Her love for photography sprouted among the flowers and trees at the Englewood MetroPark, where as a young girl she would hike for hours after school and capture nature on film.
That led Chelsea Hall to Wright State University, where she earned her degree in mass communication with a focus on photojournalism. Along the way she worked at The Guardian student newspaper, taking photos of everyone from Vice President Joe Biden to pop superstar Kesha to the athletes of Wright State.
Today, Hall runs Chelsea Hall Photography, a growing Dayton business that specializes in wedding photography and portraits. She was voted best local photographer in the Best of Dayton 2018 contest, besting a half dozen other nominees.
The honor brought Hall to tears, who called it a “big win” for her team and the clients she has photographed.
“I think winning Best of Dayton definitely validates our work,” she said.
Hall’s love of photography developed at a young age. When she was 8, she would walk around with a disposable camera. She staged photos of her teddy bears and loved to play Pokémon Snap, a video game in which players take pictures of Pokémon and are rated on them.
Hall’s family and their vacations were popular photo subjects. And hikes in the 1,900-acre Englewood park with its forests, wetlands and waterfalls stoked Hall’s dreams of someday being a photographer for National Geographic magazine.
After graduating from Northmont High School in 2009, she enrolled at Wright State to pursue photography. Her grandparents had given her a new DSLR digital camera, which she used to take photos for The Guardian as a volunteer before she was promoted to chief photographer and then editor-in-chief.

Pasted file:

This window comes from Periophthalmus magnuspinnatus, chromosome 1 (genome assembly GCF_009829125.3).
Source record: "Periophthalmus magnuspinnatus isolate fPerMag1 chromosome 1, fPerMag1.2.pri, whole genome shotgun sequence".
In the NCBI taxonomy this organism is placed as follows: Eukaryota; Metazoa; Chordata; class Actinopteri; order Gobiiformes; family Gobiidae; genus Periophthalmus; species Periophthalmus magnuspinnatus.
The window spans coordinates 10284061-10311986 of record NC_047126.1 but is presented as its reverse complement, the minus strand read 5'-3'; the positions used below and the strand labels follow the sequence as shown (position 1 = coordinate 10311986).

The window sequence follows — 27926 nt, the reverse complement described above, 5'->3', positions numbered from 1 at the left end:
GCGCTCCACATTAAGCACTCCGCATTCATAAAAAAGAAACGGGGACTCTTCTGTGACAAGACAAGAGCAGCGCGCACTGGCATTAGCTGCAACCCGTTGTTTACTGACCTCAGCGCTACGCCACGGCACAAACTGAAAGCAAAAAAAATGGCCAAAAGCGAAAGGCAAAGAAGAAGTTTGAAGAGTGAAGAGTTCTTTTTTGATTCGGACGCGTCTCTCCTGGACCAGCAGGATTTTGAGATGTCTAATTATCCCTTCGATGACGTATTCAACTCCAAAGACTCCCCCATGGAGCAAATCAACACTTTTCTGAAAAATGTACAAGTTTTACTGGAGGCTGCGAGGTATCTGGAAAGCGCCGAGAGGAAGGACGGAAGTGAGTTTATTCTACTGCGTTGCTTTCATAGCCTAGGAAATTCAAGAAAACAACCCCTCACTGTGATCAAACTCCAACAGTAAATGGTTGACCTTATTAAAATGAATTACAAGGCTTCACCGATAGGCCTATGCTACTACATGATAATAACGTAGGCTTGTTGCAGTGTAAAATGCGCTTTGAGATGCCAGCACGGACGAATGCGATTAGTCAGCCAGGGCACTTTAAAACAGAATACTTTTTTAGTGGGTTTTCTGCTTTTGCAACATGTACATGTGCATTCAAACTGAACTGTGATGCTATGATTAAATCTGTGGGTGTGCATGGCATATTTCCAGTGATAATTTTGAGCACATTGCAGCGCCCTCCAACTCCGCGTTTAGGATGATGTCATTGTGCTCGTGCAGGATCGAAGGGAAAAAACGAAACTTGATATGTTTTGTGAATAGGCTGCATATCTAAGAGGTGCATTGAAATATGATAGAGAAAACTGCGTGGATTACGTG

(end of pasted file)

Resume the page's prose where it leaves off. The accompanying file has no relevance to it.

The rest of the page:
Hall was also in the Delta Zeta sorority, worked as a resident assistant in Hamilton Hall for two years and was social media coordinator for Residence Life and Housing her senior year.
“I loved my experience at Wright State,” she said. “I feel like a lot of experiences you get out what you put in. I spent a lot of time building my community there. It helped me to start my business and to sustain my business.”
After graduating in 2013 with a bachelor’s degree, Hall began concentrating on that business.
“I started training myself in portraiture, which is a lot different than photojournalism,” she said. “I really practiced showing people how to pose and making them feel comfortable in front of my camera and really capturing them.”
Hall started the business on her own, but she now has an associate photographer and an office assistant. She is a co-leader for Tuesdays Together, a group that meets to discuss business topics and foster community among entrepreneurs in the Dayton area.
Hall’s high-ceilinged office in downtown Dayton shines with polished hardwood floors and Persian rugs. On the wall are framed vintage Kodak posters that proclaim “Your snapshots tell the story best.”
Hall takes a photojournalistic approach to photographing weddings, quietly looking for those special spontaneous moments instead of trying to stage shoots.
“All of my clients typically hire me for my style,” she said. “They love the candid, natural approach. They love that I can capture emotions.”
Hall says weddings can be a bit of a blur for both the participants and the photographer.
“What I want my clients to feel when they look back through their images is to be able to relive the day,” she said. “I want them to relive every emotion they felt — the butterflies, the excitement, the tears of happiness.”
Hall said knowing that her clients have photos to enjoy for the rest of their lives is “super exciting” for her.
“It’s really cool to leave a legacy for my clients and their children and their children’s children,” she said.
Hall also does non-wedding photography, shooting couples during special life moments such as engagements and births.
“My goal is to be their lifetime photographer,” she said. “I want to grow with them and their family.”
For Hall, chronicling a wedding on camera is a deeply moving experience.
“I’ve photographed quite a few weddings over the years and I’ve managed to cry at almost every single one,” she said. “I think of every couple as very unique and I’m capturing their unique love story.”